This time around, Adonis is squaring off with childhood friend and former boxing prodigy Damian 'Dame' Anderson (played by the absolutely jacked Jonathan Majors). Looking to get his life back on track, Dame has everything to prove and nothing to lose by making a bid for Adonis' crown – which could spell danger for the latter's peaceful family life with Bianca (Tessa Thompson). 

5th - Oppenheimer (July) 

Christopher Nolan is back in a period setting, with another Second World War story – this time about Robert Oppenheimer, the man who helmed the Manhattan Project, a military initiative that led to the creation of the first atomic bomb. 

After a pretty public spat with Warner Brothers, Nolan has allied himself with Universal for this big-budget biopic – and a large portion of the budget must've gone straight into casting, because this thing is bursting as the seams with big name actors. In the lead role is Nolan stalwart Cillian Murphy and opposite him is Emily Blunt as Robert Oppenheimer's wife, Kitty.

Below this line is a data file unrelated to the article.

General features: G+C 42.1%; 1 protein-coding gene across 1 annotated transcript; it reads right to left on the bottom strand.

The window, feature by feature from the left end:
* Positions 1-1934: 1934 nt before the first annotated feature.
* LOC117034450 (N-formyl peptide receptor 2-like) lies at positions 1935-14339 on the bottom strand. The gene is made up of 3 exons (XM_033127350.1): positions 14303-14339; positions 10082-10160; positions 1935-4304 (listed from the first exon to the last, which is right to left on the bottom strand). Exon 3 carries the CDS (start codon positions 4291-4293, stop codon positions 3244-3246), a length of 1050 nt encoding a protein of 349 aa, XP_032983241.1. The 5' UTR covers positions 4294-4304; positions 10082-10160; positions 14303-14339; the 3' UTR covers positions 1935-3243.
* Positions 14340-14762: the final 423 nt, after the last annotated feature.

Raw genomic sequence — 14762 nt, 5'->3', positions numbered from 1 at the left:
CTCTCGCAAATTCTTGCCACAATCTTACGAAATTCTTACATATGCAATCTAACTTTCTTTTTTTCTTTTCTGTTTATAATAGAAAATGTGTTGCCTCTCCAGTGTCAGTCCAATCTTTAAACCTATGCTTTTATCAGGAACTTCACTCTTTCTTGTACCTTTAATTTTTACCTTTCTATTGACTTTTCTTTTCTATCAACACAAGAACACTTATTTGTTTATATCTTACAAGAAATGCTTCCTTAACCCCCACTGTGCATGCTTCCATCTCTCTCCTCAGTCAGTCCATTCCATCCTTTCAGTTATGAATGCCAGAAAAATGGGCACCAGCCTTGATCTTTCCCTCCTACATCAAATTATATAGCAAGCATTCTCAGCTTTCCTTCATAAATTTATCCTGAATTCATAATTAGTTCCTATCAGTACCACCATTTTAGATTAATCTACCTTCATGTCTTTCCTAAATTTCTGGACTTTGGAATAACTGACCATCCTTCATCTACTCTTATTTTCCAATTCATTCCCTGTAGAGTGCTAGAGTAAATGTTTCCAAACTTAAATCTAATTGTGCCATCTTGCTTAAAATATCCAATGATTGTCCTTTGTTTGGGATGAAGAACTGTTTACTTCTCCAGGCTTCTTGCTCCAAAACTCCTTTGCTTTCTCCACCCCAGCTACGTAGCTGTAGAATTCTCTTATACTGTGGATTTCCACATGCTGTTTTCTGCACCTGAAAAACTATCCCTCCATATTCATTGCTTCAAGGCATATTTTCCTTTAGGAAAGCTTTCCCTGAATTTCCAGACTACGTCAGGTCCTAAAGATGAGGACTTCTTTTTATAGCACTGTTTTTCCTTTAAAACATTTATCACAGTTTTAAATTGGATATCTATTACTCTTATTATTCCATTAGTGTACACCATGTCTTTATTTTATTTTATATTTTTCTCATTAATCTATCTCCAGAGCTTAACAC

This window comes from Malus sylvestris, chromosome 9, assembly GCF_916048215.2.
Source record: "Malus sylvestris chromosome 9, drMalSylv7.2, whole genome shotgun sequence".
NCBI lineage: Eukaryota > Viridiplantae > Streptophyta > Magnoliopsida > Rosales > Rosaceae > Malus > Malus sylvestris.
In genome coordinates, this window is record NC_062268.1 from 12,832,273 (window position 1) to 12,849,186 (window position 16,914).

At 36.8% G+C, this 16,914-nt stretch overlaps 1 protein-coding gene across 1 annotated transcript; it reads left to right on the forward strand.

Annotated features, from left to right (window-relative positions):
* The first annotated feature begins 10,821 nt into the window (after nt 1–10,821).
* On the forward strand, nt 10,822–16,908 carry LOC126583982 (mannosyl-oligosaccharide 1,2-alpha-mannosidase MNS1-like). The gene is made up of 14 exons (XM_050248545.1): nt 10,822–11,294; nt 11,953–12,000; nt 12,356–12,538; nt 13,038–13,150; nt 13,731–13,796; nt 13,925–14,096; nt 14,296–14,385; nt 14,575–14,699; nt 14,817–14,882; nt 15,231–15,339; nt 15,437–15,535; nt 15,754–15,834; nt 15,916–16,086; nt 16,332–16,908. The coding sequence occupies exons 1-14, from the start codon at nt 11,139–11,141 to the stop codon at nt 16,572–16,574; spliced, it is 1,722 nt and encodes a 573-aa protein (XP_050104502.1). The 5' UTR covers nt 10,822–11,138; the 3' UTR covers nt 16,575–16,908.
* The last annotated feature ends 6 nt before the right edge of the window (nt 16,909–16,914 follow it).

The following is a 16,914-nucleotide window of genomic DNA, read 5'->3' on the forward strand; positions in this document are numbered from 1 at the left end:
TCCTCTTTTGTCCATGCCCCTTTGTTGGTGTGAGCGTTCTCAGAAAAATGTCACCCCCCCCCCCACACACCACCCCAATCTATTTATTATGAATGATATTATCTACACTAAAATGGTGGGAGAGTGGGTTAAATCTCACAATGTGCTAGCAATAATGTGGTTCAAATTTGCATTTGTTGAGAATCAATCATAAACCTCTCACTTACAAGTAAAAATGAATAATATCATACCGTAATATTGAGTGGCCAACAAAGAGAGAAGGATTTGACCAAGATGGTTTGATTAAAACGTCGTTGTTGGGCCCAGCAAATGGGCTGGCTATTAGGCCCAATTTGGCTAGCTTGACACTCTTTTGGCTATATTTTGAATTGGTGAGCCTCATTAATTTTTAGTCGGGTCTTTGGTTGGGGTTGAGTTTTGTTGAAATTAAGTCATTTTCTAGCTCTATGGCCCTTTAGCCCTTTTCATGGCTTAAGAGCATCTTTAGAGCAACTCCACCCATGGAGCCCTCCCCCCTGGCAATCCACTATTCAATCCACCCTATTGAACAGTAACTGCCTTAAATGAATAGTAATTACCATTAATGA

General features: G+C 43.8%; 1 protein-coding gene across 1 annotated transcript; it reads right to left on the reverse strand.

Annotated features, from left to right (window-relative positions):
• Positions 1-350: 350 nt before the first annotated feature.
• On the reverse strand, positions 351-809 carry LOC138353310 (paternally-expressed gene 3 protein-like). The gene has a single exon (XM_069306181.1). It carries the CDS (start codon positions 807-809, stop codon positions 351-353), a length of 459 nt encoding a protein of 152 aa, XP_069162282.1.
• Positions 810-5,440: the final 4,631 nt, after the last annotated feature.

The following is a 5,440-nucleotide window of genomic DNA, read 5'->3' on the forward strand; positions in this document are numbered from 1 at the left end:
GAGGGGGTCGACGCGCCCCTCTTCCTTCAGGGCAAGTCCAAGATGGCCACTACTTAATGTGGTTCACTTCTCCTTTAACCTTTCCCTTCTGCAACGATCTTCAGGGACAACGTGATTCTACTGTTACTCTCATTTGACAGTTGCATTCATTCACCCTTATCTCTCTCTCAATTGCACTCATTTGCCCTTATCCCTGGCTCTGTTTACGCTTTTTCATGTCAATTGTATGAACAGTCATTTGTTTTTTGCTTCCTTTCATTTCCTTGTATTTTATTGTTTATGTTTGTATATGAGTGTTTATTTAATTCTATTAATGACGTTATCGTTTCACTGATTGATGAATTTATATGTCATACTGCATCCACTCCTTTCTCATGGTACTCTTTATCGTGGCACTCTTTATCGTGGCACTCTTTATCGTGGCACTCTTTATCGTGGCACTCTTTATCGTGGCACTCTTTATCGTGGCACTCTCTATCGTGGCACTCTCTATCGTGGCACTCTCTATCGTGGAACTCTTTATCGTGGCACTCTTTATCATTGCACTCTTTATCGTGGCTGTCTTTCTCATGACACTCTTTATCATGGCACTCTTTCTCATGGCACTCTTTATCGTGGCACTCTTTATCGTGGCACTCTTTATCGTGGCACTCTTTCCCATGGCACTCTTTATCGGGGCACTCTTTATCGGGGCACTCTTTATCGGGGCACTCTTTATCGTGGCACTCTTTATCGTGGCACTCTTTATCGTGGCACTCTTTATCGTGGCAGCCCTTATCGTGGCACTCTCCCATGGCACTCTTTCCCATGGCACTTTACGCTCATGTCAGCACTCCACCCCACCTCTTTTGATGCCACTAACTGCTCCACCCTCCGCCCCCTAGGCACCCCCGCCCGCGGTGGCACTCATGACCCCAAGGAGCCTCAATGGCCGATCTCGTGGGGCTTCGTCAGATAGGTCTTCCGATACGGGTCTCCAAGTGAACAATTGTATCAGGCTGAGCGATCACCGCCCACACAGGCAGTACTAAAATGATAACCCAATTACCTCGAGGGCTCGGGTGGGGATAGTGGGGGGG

From there, the list of names just keeps going and going, including but not limited to Matt Damon, Robert Downey Jnr, Florence Pugh, Rami Malek, Dane DeHaan, Benny Safdie, Josh Hartnett, Jack Quaid, Alden Ehrenreich, Kenneth Branagh, Matthew Modine and Jason Clarke. 

Nolan is one of those increasingly rare filmmakers who will sell tickets to a new film based on his name alone – and I'm eager to see if that continues to be the case here, with a film that isn't on the frontlines of the war (like Dunkirk) and isn't heavy on whizzbang visual effects and loopy sci-fi concepts (like Tenet).